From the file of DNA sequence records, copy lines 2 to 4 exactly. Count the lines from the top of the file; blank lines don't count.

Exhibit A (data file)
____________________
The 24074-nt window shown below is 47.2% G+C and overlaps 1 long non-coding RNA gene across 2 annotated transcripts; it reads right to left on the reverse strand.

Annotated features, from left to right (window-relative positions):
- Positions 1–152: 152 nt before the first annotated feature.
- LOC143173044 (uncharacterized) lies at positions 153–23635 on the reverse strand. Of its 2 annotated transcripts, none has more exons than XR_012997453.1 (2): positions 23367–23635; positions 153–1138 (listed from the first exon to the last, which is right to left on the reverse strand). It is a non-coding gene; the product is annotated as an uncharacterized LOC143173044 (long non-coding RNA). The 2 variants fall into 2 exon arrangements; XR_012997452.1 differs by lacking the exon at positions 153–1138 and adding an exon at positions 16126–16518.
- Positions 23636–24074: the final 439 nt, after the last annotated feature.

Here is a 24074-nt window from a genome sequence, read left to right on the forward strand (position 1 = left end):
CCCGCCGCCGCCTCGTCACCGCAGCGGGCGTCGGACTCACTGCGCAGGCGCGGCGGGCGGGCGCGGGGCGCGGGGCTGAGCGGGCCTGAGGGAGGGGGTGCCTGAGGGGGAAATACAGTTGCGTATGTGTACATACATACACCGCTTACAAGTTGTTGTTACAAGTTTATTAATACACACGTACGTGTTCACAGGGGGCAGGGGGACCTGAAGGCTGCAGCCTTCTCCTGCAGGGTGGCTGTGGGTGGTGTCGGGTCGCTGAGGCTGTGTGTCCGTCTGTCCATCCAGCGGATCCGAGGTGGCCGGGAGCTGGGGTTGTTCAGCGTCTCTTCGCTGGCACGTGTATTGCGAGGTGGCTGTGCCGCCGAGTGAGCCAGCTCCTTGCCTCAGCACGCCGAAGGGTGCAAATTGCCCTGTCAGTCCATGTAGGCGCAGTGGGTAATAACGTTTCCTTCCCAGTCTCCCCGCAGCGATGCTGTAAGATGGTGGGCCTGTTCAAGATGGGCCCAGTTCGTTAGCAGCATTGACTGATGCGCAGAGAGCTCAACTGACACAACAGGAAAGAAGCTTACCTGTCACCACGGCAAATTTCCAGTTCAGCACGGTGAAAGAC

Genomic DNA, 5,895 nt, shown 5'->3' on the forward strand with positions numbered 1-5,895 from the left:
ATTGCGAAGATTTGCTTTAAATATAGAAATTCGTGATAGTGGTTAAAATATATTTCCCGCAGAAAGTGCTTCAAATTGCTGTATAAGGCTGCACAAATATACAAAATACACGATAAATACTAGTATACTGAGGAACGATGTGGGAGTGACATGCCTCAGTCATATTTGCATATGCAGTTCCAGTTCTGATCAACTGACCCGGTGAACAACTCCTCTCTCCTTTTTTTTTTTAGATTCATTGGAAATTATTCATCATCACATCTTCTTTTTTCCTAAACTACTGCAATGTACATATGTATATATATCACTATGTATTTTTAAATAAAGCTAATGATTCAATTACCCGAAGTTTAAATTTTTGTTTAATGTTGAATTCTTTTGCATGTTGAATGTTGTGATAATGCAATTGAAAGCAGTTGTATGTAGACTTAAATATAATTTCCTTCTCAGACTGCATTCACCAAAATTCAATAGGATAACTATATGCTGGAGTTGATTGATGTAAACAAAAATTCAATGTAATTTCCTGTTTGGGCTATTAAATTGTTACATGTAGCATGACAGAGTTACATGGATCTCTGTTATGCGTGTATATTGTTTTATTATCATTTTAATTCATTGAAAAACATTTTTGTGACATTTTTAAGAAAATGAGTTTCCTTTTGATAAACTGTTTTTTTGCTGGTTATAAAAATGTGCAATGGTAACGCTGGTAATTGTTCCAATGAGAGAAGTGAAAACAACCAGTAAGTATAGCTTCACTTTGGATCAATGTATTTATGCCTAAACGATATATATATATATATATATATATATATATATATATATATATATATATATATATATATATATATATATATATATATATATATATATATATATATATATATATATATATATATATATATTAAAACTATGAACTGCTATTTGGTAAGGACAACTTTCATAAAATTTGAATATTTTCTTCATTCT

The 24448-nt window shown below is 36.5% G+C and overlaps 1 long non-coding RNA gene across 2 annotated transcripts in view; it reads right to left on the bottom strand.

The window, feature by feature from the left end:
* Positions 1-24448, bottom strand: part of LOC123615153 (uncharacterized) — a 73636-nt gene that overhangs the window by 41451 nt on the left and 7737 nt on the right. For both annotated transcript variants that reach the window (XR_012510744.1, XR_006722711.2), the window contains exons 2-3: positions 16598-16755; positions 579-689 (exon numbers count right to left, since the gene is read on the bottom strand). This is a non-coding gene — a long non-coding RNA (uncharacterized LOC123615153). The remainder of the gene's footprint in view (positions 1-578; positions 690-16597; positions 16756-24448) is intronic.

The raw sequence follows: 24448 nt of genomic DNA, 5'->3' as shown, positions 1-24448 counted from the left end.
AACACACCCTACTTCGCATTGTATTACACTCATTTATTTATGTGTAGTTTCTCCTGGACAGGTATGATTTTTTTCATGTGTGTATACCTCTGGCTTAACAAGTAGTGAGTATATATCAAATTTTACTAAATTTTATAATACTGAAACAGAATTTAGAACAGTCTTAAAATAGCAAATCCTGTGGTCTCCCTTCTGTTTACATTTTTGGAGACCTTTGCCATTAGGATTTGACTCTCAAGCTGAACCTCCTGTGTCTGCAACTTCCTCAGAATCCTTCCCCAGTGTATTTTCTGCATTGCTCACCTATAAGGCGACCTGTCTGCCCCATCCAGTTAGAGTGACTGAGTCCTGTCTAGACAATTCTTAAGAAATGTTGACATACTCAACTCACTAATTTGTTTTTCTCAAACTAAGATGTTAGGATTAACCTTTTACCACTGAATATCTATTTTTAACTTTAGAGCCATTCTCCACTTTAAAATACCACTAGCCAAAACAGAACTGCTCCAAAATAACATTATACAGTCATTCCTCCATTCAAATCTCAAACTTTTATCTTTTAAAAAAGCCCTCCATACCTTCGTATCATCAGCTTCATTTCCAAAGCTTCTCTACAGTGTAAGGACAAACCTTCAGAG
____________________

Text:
Annotated features, from left to right (window-relative positions):
- Positions 1–152: 152 nt before the first annotated feature.
- LOC143173044 (uncharacterized) lies at positions 153–23635 on the reverse strand. Of its 2 annotated transcripts, none has more exons than XR_012997453.1 (2): positions 23367–23635; positions 153–1138 (listed from the first exon to the last, which is right to left on the reverse strand). It is a non-coding gene; the product is annotated as an uncharacterized LOC143173044 (long non-coding RNA). The 2 variants fall into 2 exon arrangements; XR_012997452.1 differs by lacking the exon at positions 153–1138 and adding an exon at positions 16126–16518.